RE: RE: Util.componentIsDisabledOrReadonly(UIComponent component) Question

From: Jason Lee <>
Date: Wed, 31 Jan 2007 16:27:32 -0600

Well, with the current behavior, the RI is forcing a certain behavior on
the author's application that the author may not want. Maybe there's a
page that shows some data in a readonly textarea. The user clicks on a
link and a window pops up with a super fancy editor. The user makes
some changes and clicks OK, then JavaScript takes the values from Super
Fancy Editor and updates the values on the original page. While that
may seem a bit contrived, I wouldn't be too surprised to see an app that
behaves that way, which is a reasonable expectation, I think...
Jason Lee, SCJP
Programmer/Analyst <>


        From: Jesse Alexander (KSFD 121)
        Sent: Wednesday, January 31, 2007 4:14 PM
        Subject: RE: Util.componentIsDisabledOrReadonly(UIComponent
component) Question
        Why should I allow JS to change a value that I have marked as
        I consider this to be a security hole...
        but then... JS is not really a good thing to use


        From: Jason Lee []
        Sent: Wednesday, January 31, 2007 10:56 PM
        Subject: Util.componentIsDisabledOrReadonly(UIComponent
component) Question
        A user reported on IRC that he's getting an error/message about
not having a setter for a textarea that is marked readonly. We were
able to track down the issue to the method
Util.componentIsDisabledOrReadonly(UIComponent component). The code
currently looks like this:
            public static boolean
componentIsDisabledOrReadonly(UIComponent component) {
                boolean disabledOrReadonly =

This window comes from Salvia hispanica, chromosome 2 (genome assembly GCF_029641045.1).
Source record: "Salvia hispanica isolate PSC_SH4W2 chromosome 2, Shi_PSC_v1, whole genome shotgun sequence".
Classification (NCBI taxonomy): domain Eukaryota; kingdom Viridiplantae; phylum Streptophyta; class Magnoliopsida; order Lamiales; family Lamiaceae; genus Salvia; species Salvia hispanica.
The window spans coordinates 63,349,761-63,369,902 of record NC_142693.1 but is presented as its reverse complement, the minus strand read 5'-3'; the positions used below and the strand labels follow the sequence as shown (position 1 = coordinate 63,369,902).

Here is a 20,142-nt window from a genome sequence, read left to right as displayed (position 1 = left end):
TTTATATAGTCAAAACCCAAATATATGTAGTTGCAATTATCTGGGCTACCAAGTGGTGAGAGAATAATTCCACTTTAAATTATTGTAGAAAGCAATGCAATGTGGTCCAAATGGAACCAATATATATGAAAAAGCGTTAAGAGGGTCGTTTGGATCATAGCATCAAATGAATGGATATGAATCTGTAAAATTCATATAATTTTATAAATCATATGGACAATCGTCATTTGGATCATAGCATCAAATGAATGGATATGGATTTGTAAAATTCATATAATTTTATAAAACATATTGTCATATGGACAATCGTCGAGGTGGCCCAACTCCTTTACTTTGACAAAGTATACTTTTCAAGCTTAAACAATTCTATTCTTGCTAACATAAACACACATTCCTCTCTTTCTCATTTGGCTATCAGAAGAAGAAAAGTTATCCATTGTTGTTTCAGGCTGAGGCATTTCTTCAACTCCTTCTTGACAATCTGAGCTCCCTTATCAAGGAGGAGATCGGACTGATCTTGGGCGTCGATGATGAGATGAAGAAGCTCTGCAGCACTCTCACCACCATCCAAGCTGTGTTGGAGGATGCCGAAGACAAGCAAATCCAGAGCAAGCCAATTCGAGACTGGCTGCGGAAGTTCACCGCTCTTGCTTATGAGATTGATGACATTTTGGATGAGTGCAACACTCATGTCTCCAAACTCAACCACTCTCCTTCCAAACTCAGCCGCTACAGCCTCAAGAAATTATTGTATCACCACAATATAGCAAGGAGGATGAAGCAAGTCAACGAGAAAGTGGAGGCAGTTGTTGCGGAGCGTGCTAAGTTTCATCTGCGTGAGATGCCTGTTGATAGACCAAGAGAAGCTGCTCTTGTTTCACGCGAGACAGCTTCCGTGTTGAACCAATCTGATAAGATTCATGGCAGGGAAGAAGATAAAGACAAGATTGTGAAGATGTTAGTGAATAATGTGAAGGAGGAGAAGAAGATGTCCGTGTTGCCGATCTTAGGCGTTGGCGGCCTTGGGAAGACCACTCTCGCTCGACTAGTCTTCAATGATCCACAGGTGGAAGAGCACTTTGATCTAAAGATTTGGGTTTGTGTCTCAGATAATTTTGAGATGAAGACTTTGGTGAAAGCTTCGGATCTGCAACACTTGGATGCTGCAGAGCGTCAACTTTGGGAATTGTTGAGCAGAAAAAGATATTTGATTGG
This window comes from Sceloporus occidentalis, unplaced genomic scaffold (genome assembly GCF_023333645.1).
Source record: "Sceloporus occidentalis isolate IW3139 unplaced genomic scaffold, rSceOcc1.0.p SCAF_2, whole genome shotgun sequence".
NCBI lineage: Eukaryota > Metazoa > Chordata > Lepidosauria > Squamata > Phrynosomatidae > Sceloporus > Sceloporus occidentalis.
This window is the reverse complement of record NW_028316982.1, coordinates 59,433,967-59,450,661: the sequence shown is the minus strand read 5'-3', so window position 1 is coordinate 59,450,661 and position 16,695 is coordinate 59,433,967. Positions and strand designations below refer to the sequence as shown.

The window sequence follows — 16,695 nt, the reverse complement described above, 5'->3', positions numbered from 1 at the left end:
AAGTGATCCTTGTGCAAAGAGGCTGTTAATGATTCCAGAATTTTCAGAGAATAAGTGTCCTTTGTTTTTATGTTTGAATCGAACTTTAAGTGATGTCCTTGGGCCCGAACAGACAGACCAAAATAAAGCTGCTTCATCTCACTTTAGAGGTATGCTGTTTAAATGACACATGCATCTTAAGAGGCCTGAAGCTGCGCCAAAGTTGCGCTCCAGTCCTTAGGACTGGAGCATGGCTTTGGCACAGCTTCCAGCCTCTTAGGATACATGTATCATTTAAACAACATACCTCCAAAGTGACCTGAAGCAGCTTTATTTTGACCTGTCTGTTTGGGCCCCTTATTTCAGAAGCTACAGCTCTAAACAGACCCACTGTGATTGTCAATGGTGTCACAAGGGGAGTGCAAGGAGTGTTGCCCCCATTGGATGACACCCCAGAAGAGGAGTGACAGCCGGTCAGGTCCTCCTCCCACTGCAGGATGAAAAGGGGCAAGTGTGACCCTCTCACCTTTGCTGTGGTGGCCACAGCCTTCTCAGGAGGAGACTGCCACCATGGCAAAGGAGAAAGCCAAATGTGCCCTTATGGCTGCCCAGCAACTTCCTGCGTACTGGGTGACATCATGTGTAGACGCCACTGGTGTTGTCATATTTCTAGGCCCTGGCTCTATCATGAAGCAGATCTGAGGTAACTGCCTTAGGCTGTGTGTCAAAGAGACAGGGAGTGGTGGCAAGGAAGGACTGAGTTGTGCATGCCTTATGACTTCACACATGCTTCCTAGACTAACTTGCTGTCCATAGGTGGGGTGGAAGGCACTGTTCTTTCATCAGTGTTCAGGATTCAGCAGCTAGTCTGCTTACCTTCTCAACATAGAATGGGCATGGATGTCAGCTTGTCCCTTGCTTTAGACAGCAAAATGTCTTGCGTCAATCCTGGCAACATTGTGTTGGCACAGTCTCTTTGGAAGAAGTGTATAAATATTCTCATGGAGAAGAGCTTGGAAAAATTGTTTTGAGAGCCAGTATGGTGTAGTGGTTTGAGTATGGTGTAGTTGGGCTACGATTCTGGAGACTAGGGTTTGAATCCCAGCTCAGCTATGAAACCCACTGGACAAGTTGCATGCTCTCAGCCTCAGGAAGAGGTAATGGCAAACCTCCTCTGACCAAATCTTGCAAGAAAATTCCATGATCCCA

if (disabledOrReadonly) {
                    return true;
                disabledOrReadonly =
                return disabledOrReadonly;
        The most obvious problem is that the disabled attribute is
checked twice, and the readonly attribute is never checked. Changing
the second check to look at "readonly" is trivial. In fact, unless my
from-the-hip coding is off, one could say
)) ||
        A question arose during the discussion, though: Why is this
done at all. I told the questioner that performance was likely the
reason, but, as we discussed further, I began to see that this behavior
may actually break an app. Just becase a field is marked readonly or
disabled doesn't mean the value has not changed, as JavaScript can
easily change that value. That raise the question, though, of whether
or not readonly or disable form elements are submitted back to server on
form submission. I've not tested to see that (the thought just occurred
to me as I was typing :).
        So, do we retain this behavior with the fix noted above, or
should this behavior be removed?
        Jason Lee, SCJP
        Programmer/Analyst <>